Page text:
4. Dylan Zhang (Ph.D., coadvised with Maxim Raginsky),
  5. Arpan Agrawal (visiting research programmer),
  6. Thomas Reichel (masters student),
  7. Max Fan (undergraduate),
  8. Timothy Zhou (undergraduate),
  9. Eeshan Zele (undergraduate),
  10. Sankar Gopalkrishna (undergraduate), and
  11. Zory Zhang (undergraduate).

We also welcome folks at Illinois who are super interested in proof assistants to hang out and come to lab events, chat in our Discord, and so on---let me know if this is you!

While at UW, I advised two amazing undergraduates on their own projects: Jasper Hugunin and Taylor Blau. I also mentored two fantastic students on projects related to my thesis work: RanDair Porter and Nate Yazdani. Those experiences really inspired me to become faculty!



Interested in doing research with me?

Graduate Students: I am looking to recruit a Ph.D. student for the 2024-2025 academic year! Feel free to reach out before applying. I'd particularly like to work with someone who is interested in one of the following areas (though this list is non-exhaustive):

  1. Interactive synthesis of programs, specifications, and proofs using large language models and other tools, with an emphasis on helping users understand and debug what is synthesized. The goal is to improve the reliability of LLM-based tools for code generation by having them also synthesized proofs. Any interface built on this will account for the cognitive biases that come into play by users too, for example by providing interactive tools to help users make sense of synthesized specifications rather than naively trust them. If you're interested in programming languages, formal methods, HCI, machine learning, and NLP, this is for you! (I know that's a lot.)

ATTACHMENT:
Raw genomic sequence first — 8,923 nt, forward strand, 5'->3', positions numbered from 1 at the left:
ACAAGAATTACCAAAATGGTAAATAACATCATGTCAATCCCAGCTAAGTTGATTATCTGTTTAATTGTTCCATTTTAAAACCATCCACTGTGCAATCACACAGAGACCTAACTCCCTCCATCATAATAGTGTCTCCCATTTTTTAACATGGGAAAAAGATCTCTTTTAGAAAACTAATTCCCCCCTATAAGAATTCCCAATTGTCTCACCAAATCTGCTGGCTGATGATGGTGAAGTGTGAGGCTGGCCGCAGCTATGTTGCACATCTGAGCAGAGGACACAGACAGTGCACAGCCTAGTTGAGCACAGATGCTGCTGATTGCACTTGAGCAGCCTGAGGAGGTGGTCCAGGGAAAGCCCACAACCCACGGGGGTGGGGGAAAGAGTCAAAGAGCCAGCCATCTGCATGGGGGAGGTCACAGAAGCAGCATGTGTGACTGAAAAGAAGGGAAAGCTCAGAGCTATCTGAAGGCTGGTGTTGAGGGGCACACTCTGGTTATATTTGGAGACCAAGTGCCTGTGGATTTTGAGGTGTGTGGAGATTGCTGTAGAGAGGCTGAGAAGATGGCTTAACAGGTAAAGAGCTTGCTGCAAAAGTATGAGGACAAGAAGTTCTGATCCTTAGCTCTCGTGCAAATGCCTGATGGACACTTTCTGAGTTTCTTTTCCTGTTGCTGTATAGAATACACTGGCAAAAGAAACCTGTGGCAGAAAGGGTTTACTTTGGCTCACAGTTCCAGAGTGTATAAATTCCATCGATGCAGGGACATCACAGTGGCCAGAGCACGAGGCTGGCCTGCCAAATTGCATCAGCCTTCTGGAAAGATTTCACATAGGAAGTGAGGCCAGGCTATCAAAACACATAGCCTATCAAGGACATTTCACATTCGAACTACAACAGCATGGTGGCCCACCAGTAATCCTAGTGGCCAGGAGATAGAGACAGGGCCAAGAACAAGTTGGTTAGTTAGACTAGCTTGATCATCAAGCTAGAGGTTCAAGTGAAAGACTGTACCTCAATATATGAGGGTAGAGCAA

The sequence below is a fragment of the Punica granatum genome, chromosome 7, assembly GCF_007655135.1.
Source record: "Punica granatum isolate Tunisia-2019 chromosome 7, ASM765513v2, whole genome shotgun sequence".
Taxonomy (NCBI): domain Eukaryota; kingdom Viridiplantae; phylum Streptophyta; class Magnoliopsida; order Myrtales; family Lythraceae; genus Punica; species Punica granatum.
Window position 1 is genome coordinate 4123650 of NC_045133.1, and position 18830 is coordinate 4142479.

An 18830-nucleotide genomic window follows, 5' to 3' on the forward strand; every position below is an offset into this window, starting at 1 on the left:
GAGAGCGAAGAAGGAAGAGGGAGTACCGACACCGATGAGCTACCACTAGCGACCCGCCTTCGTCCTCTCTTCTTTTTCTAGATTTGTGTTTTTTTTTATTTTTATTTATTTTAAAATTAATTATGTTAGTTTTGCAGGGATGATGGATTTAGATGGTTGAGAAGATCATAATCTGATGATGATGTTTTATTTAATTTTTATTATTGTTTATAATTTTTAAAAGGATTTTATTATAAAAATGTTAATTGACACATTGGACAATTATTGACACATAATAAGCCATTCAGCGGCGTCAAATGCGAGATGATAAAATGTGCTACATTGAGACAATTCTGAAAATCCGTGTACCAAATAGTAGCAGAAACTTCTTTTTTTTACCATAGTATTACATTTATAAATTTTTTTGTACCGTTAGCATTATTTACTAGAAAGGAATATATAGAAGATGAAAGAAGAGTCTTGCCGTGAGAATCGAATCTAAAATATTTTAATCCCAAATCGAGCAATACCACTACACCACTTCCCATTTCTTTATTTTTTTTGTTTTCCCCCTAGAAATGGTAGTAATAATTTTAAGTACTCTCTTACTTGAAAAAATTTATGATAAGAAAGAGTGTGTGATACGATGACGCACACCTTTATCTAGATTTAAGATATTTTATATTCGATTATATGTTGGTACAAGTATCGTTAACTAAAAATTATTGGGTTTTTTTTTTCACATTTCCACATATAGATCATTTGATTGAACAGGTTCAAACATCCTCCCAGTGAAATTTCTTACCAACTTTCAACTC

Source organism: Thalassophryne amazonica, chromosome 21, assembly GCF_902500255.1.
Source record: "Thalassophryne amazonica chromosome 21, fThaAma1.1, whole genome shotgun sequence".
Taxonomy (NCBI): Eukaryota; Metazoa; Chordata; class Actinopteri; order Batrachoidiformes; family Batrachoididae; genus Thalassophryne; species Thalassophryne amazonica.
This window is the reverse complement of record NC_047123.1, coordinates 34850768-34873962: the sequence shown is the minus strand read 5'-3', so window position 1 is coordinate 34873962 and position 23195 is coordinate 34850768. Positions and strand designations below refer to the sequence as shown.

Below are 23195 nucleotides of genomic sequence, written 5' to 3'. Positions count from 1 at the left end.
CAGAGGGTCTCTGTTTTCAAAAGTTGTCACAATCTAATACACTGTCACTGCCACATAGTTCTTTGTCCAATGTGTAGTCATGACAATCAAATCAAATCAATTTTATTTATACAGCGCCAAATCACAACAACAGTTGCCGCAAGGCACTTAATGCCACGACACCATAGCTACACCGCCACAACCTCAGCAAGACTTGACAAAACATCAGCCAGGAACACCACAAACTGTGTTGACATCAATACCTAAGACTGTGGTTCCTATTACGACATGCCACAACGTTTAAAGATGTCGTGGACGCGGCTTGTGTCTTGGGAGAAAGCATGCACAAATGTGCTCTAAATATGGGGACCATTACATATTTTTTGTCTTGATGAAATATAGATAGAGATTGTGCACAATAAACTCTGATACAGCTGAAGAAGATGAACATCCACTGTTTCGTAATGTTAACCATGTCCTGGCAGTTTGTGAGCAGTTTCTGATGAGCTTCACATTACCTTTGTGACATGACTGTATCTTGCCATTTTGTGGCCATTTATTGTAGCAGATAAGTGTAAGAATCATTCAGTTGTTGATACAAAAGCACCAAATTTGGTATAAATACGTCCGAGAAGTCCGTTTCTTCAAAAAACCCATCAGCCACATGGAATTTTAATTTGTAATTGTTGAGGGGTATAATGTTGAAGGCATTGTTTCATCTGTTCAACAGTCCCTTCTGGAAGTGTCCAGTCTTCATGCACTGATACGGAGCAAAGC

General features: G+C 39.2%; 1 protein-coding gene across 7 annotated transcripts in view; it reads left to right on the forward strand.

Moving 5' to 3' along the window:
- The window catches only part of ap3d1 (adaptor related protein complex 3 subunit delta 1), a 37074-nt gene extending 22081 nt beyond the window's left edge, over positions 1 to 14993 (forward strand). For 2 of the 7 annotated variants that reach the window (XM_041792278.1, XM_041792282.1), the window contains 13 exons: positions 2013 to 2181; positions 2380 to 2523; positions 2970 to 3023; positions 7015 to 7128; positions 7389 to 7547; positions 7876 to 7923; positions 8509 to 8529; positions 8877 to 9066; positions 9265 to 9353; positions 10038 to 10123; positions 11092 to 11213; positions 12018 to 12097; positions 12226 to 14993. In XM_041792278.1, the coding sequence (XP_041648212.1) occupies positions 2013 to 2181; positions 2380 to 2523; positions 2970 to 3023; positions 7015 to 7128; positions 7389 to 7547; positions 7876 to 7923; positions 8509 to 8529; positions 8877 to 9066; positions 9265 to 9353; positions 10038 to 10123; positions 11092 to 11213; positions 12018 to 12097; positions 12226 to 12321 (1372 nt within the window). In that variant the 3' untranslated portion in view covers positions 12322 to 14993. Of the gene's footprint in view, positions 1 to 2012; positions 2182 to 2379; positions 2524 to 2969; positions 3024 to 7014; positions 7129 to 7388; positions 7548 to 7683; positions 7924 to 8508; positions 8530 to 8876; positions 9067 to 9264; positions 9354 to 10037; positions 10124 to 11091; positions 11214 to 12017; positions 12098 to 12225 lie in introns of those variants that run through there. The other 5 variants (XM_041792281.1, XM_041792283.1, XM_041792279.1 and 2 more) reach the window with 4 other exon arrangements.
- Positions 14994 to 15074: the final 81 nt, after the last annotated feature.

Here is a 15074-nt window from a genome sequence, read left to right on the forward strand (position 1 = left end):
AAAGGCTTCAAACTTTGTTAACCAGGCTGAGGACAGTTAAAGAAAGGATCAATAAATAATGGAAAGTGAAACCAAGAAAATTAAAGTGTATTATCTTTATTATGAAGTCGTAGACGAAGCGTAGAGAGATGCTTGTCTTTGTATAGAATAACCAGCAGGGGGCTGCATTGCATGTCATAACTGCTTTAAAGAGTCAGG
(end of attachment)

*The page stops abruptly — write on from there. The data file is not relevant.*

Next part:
2. Semantic search engines for formal proofs that build on an internet of proofs and can help discover and adapt proofs across contexts. This talk is a good start for the kind of vision I'm thinking about. There are different possible ways of approaching this project depending on whether your interests are more on the programming languages and formal methods side, or more on the machine learning side, or somewhere in between.
  3. Proof repair, or automatically repairing proofs in response to breaking changes. I'm basically always looking for folks in this space since there is a lot more that can be done. Like the semantic search project, the angle this takes can vary depending on your specific interests.

Undergraduate Students: I try to ensure every undergraduate student researcher has at least one graduate student researcher to work with. So my undergraduate advising capacity depends directly on my graduate students. This changes often. Feel free to ask. Right now there is a little bit of capacity, though not much.